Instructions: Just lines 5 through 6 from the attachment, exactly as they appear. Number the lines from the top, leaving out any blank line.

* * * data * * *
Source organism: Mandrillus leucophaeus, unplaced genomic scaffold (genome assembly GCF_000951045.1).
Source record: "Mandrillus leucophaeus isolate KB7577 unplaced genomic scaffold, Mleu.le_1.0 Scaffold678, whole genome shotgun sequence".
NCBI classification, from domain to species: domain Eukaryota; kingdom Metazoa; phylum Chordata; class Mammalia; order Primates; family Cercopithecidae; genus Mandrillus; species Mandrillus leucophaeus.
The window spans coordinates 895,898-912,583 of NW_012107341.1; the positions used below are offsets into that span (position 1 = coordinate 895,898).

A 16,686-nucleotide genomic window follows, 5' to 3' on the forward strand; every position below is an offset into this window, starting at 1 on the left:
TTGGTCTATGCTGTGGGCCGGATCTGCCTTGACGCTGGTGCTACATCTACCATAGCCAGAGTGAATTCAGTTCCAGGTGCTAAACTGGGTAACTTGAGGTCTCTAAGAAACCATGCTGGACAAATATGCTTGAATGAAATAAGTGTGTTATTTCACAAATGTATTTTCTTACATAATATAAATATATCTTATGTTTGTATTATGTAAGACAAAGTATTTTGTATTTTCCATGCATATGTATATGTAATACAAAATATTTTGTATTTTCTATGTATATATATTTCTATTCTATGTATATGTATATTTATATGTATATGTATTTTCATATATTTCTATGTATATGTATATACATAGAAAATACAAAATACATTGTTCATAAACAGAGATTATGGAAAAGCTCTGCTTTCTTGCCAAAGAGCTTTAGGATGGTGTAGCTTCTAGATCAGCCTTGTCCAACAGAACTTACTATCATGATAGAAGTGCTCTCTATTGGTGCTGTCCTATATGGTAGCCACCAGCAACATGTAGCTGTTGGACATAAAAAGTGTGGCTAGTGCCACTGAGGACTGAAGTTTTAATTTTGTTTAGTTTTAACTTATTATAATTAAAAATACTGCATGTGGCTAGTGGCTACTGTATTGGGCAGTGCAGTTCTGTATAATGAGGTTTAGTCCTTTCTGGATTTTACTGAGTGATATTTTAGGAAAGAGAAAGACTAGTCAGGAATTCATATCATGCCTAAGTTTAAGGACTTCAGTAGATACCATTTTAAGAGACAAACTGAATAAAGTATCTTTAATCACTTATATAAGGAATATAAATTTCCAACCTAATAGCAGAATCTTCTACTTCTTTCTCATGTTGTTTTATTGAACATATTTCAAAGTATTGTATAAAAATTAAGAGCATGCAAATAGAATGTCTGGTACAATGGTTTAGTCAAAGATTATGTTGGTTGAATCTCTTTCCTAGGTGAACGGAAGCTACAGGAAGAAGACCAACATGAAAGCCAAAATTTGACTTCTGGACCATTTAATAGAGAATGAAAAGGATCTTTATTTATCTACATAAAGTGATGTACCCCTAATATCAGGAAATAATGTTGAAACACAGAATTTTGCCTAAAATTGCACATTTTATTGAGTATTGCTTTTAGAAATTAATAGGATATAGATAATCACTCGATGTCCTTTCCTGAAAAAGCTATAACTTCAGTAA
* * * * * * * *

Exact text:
A 16,686-nucleotide genomic window follows, 5' to 3' on the forward strand; every position below is an offset into this window, starting at 1 on the left:
TTGGTCTATGCTGTGGGCCGGATCTGCCTTGACGCTGGTGCTACATCTACCATAGCCAGAGTGAATTCAGTTCCAGGTGCTAAACTGGGTAACTTGAGGTCTCTAAGAAACCATGCTGGACAAATATGCTTGAATGAAATAAGTGTGTTATTTCACAAATGTATTTTCTTACATAATATAAATATATCTTATGTTTGTATTATGTAAGACAAAGTATTTTGTATTTTCCATGCATATGTATATGTAATACAAAATATTTTGTATTTTCTATGTATATATATTTCTATTCTATGTATATGTATATTTATATGTATATGTATTTTCATATATTTCTATGTATATGTATATACATAGAAAATACAAAATACATTGTTCATAAACAGAGATTATGGAAAAGCTCTGCTTTCTTGCCAAAGAGCTTTAGGATGGTGTAGCTTCTAGATCAGCCTTGTCCAACAGAACTTACTATCATGATAGAAGTGCTCTCTATTGGTGCTGTCCTATATGGTAGCCACCAGCAACATGTAGCTGTTGGACATAAAAAGTGTGGCTAGTGCCACTGAGGACTGAAGTTTTAATTTTGTTTAGTTTTAACTTATTATAATTAAAAATACTGCATGTGGCTAGTGGCTACTGTATTGGGCAGTGCAGTTCTGTATAATGAGGTTTAGTCCTTTCTGGATTTTACTGAGTGATATTTTAGGAAAGAGAAAGACTAGTCAGGAATTCATATCATGCCTAAGTTTAAGGACTTCAGTAGATACCATTTTAAGAGACAAACTGAATAAAGTATCTTTAATCACTTATATAAGGAATATAAATTTCCAACCTAATAGCAGAATCTTCTACTTCTTTCTCATGTTGTTTTATTGAACATATTTCAAAGTATTGTATAAAAATTAAGAGCATGCAAATAGAATGTCTGGTACAATGGTTTAGTCAAAGATTATGTTGGTTGAATCTCTTTCCTAGGTGAACGGAAGCTACAGGAAGAAGACCAACATGAAAGCCAAAATTTGACTTCTGGACCATTTAATAGAGAATGAAAAGGATCTTTATTTATCTACATAAAGTGATGTACCCCTAATATCAGGAAATAATGTTGAAACACAGAATTTTGCCTAAAATTGCACATTTTATTGAGTATTGCTTTTAGAAATTAATAGGATATAGATAATCACTCGATGTCCTTTCCTGAAAAAGCTATAACTTCAGTAA